Borno, Nigeria, remains the epicentre of protracted humanitarian crisis, with more than 1.4 million internally displaced persons (IDPs), and many conflict incidents reported monthly. Health systems are overwhelmed, and health staff is inadequately trained.

WASH needs are negatively impacting malnutrition and contributing to the spread of water-borne diseases and pneumonia – a significant threat, particularly when coupled with COVID-19.

Our project focuses on schools in two Local Government Areas (LGAs) in Borno State.

Project profile

Location(s)2 Local Government Areas in Borno State: Maiduguri and Jere
Roles of consortium partner(s) involved– Tdh (lead): coordination, implementation strategy and adoption at scale
– University of Maiduguri: impact evaluation, field methods and field technical evaluation support
Local and strategic stakeholders– Schools
– Ministry of Education
– NIHSA (Nigeria Hydrological Services Agency)
WASH Cluster
Project overviewIn Nigeria, the hands4health project will be deployed in schools in the area of Maiduguri, capital city of Borno State (north-eastern Nigeria). To achieve the project’s primary goal – developing a holistic approach to hand hygiene, water quality and sanitation, we will start by assessing the WASH needs and users’ practices and preferences regarding hand hygiene in schools of the target area. Based on these data and on the results of a first pilot phase, during which different solutions will be tested, the systemic approach will be finalised, comprising both hardware (handwashing stations) and software components (RANAS behaviour change methodology). It will then be implemented in 20 schools during the second phase of the project. The results of the intervention will be monitored throughout to evaluate the impact of the approach in terms of health and hygiene practices.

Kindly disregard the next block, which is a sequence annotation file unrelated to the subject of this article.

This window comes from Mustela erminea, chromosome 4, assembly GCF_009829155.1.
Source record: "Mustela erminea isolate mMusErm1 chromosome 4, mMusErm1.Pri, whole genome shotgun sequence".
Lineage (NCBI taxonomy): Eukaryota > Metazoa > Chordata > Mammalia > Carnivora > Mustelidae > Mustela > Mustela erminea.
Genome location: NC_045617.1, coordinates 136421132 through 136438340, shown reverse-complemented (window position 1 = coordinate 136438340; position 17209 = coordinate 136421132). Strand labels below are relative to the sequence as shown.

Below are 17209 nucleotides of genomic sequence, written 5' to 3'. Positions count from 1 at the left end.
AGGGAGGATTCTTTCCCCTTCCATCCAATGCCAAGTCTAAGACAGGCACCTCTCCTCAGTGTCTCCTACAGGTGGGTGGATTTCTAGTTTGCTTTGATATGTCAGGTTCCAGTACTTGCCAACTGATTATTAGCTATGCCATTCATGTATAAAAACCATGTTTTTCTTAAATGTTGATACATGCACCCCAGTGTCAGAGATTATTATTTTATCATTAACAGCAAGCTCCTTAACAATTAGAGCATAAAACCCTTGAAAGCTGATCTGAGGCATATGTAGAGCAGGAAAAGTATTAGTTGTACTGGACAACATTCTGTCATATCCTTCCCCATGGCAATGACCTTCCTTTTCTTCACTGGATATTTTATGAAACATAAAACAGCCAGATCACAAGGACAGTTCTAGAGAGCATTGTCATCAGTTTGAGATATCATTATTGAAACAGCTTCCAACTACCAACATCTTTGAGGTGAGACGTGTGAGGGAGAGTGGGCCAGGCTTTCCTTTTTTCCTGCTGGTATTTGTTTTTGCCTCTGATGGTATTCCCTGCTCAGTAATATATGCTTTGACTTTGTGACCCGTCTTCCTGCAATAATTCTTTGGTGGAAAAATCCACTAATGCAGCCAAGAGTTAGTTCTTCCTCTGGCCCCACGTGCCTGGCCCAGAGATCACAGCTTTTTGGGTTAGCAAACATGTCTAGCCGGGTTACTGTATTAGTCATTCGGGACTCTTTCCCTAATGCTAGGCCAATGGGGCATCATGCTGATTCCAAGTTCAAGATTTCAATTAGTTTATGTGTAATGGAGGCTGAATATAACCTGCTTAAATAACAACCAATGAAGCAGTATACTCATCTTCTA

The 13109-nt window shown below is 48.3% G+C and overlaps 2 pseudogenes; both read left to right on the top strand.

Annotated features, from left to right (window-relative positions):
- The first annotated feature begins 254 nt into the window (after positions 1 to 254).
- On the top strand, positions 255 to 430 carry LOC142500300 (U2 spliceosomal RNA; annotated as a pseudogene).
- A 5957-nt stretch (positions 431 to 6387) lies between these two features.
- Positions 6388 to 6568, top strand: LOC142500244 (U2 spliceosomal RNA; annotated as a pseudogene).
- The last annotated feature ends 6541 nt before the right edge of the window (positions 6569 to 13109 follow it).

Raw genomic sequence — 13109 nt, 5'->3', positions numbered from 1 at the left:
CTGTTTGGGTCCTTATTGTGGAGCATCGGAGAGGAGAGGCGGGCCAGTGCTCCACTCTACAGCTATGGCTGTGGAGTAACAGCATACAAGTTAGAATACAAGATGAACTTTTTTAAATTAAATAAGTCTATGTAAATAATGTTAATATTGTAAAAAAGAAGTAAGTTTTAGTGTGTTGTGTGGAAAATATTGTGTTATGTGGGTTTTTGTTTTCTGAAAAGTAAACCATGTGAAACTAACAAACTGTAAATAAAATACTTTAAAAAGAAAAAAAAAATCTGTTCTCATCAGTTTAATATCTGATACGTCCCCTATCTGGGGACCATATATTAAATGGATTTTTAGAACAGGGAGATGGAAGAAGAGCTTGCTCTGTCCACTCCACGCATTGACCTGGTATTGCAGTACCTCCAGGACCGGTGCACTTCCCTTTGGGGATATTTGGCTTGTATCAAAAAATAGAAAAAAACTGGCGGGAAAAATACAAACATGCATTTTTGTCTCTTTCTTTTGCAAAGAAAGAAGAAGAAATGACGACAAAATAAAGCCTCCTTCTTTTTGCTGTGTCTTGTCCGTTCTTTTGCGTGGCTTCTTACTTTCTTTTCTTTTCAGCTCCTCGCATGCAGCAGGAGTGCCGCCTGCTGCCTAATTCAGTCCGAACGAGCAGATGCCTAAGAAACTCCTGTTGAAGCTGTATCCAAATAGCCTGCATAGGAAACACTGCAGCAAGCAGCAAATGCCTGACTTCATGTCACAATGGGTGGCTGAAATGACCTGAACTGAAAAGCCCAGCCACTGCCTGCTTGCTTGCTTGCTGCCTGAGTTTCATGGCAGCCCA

Main activities– Gender-sensitive mapping of the needs of different user groups in schools
– Assessment of the local market in terms of availability of suitable materials and skills
– Field evaluation of different design options and development of catalogue of design options suitable for different user groups and production methods
– Collection of baseline data on factors influencing users’ behaviour, acceptance and preferences of technologies/concepts
– Implementation of the behaviour change techniques developed from the analysis of the baseline data and evaluation of their effect
– Submission of the research protocol for the study on the health impact of the intervention to the local Ethics Committee
– Training of local collaborators on the data collection process and baseline and follow-up surveys (before and after implementation, respectively) in 20 schools
– Theory of change workshops with local stakeholders and dissemination of results supporting internal take-up by other country offices
Expected results / products– Local production of context-specific, user-centered designs of handwashing stations
– Enhanced hand hygiene practices amongst direct users (school staff, children) and the community in general
– Local collaborators certified as RANAS experts
– Evidence on the health impact of the implemented approach for users
– Improved understanding of the WASH ecosystem in schools in Nigeria

News on h4h activities in Nigeria